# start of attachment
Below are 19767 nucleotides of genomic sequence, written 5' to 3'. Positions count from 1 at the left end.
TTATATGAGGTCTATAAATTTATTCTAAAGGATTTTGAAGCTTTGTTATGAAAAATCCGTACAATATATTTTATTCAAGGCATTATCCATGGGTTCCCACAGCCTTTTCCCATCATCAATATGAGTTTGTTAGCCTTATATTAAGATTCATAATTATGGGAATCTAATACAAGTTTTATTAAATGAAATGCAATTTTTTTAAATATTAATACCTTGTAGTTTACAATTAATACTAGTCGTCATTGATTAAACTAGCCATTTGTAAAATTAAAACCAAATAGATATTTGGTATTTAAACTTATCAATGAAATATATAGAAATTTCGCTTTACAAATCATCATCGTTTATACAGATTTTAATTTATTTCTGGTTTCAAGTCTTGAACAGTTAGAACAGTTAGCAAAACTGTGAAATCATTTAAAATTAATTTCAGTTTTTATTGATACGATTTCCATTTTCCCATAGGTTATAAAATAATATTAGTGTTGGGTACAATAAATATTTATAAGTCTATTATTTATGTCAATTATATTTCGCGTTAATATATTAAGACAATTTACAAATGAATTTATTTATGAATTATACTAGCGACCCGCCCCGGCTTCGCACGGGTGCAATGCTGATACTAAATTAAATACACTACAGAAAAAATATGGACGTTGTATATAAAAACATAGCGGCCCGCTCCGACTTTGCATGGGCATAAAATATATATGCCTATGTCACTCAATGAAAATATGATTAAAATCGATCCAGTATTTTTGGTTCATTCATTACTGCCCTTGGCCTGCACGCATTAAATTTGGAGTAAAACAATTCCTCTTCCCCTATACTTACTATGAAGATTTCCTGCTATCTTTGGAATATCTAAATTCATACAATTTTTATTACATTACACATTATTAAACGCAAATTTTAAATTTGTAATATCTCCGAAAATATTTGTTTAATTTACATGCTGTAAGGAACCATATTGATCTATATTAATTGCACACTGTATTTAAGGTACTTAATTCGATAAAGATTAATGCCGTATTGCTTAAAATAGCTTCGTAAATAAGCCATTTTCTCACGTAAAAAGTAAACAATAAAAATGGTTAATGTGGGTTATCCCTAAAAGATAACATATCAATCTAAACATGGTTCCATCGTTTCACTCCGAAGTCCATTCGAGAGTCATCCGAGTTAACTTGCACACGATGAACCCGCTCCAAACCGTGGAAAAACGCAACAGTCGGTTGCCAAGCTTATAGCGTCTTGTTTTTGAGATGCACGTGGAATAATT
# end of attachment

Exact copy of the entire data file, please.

Below are 19767 nucleotides of genomic sequence, written 5' to 3'. Positions count from 1 at the left end.
TTATATGAGGTCTATAAATTTATTCTAAAGGATTTTGAAGCTTTGTTATGAAAAATCCGTACAATATATTTTATTCAAGGCATTATCCATGGGTTCCCACAGCCTTTTCCCATCATCAATATGAGTTTGTTAGCCTTATATTAAGATTCATAATTATGGGAATCTAATACAAGTTTTATTAAATGAAATGCAATTTTTTTAAATATTAATACCTTGTAGTTTACAATTAATACTAGTCGTCATTGATTAAACTAGCCATTTGTAAAATTAAAACCAAATAGATATTTGGTATTTAAACTTATCAATGAAATATATAGAAATTTCGCTTTACAAATCATCATCGTTTATACAGATTTTAATTTATTTCTGGTTTCAAGTCTTGAACAGTTAGAACAGTTAGCAAAACTGTGAAATCATTTAAAATTAATTTCAGTTTTTATTGATACGATTTCCATTTTCCCATAGGTTATAAAATAATATTAGTGTTGGGTACAATAAATATTTATAAGTCTATTATTTATGTCAATTATATTTCGCGTTAATATATTAAGACAATTTACAAATGAATTTATTTATGAATTATACTAGCGACCCGCCCCGGCTTCGCACGGGTGCAATGCTGATACTAAATTAAATACACTACAGAAAAAATATGGACGTTGTATATAAAAACATAGCGGCCCGCTCCGACTTTGCATGGGCATAAAATATATATGCCTATGTCACTCAATGAAAATATGATTAAAATCGATCCAGTATTTTTGGTTCATTCATTACTGCCCTTGGCCTGCACGCATTAAATTTGGAGTAAAACAATTCCTCTTCCCCTATACTTACTATGAAGATTTCCTGCTATCTTTGGAATATCTAAATTCATACAATTTTTATTACATTACACATTATTAAACGCAAATTTTAAATTTGTAATATCTCCGAAAATATTTGTTTAATTTACATGCTGTAAGGAACCATATTGATCTATATTAATTGCACACTGTATTTAAGGTACTTAATTCGATAAAGATTAATGCCGTATTGCTTAAAATAGCTTCGTAAATAAGCCATTTTCTCACGTAAAAAGTAAACAATAAAAATGGTTAATGTGGGTTATCCCTAAAAGATAACATATCAATCTAAACATGGTTCCATCGTTTCACTCCGAAGTCCATTCGAGAGTCATCCGAGTTAACTTGCACACGATGAACCCGCTCCAAACCGTGGAAAAACGCAACAGTCGGTTGCCAAGCTTATAGCGTCTTGTTTTTGAGATGCACGTGGAATAATT